Another Term for Bernanke as Fed Chairman?
The assumption around Washington is that Federal Reserve Chairman Ben Bernanke will have exited by the time his current term ends on Jan. 31, and the speculation focuses on who will replace him.
Not so fast. His departure isn't a done deal. "I wouldn't write off another term," says veteran Fed watcher Diane Swonk, chief economist with Mesirow Financial.
A shift at the Fed's helm would be a big deal. Anyone who bought a house or refinanced during the past three years got historically low interest rates, thanks to Bernanke's assessment that a healthy economy needs a strong recovery in housing. And Bernanke is committed to keeping rates low until the unemployment rate declines much more. The next central bank chairman, on the other hand, could quickly reverse Bernanke's aggressive low-interest-rate policy.
There are a variety of compelling reasons why Bernanke would want to make a graceful exit soon. Among them is the increased hostility he's getting from members of Congress. They don't seem to give him credit for launching policies that averted another Great Depression.
At a Senate Banking Committee hearing in late February, for example, Sen. Bob Corker (R-TN) said that the Fed is creating a "faux wealth effect" with rising stock prices juiced by easy credit. For good measure, Corker also argued that Bernanke's policies are promoting a currency war, and added that keeping interest rates so low hurts those who save and is "throwing seniors under the bus." Bernanke showed his frustration, challenging Corker's comments. The central bank boss told the senator, "None of the things you said are true."
And it's not just Republicans carping. Bernanke drew criticism from Democrats as well. Newcomer Sen. Elizabeth Warren (D-MA), for instance, criticized him and the Fed for favoring big banks and crafting policy that will bail banks out if they get in serious financial trouble again.
Who needs all that? Bernanke showed great imagination in taking actions that prevented the deep recession from getting worse. "Whatever it takes," became his battle cry as he led the Fed to help shore up financial institutions in the U.S. and Europe, well outside the traditional purview of the central bank. Moreover, the Fed took steps without historical precedent (his critics describe the policies as "hysterical precedent") — among them, announcing that interest rates would stay at rock bottom until the unemployment rate descended to 6.5%. With unemployment currently at 7.9%, the decline might take two or three more years.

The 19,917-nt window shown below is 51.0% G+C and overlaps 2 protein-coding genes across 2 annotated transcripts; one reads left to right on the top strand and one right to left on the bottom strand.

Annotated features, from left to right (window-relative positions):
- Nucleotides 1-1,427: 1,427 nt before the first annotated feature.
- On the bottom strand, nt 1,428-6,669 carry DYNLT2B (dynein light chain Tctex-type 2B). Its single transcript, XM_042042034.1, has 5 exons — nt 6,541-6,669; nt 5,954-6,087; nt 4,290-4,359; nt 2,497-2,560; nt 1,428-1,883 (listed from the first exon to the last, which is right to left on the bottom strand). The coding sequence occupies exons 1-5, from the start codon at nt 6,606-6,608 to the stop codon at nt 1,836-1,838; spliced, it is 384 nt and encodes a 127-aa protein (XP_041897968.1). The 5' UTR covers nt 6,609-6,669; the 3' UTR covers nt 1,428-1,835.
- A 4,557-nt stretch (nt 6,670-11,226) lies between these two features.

Now that the crisis has passed, the critics are becoming more numerous and more outspoken. And they now include members of the Fed's policy panel, the Federal Open Market Committee.
So why not retire and bet that history will render a favorable verdict? Swonk says it is an eye on history that may persuade Bernanke to seek another term. "Legacy," Swonk says. "He could want to stay until the job is finished," meaning until the economy grows enough to bring the jobless rate to near 6.5%, and then showing his critics that the Fed can unwind its holdings of billions worth of Treasury bonds and mortgage-backed bonds without sparking a surge of inflation.
Bernanke may want that chance, but another Fed watcher, Stuart Hoffman, chief economist with PNC Financial, says President Obama may not give Bernanke the choice. Although Bernanke was reappointed to the Federal Reserve Board by Obama in 2010, he was originally appointed by President George W. Bush in 2006. The White House may want to put in place someone with only the Obama stamp, though it would have to be someone who both echoes Bernanke's views on stimulating economic growth through rock-bottom interest rates and won't rattle the financial markets. As it happens, there is such a person close at hand: Fed Vice Chairman Janet Yellen, who was named to the board by Obama in 2010. And as a plus for the diversity-minded president, Yellen would be the first woman to head the board since its creation in 1914.
Whoever is in charge of monetary policy come 2014 will have an epic challenge: withdrawing stimulus while maintaining low inflation. As former Fed Chairman Paul Volcker told a room full of business economists in early March: "That's the crucial challenge [the Fed chairman] faces. And history shows that the Federal Reserve is usually too slow to act."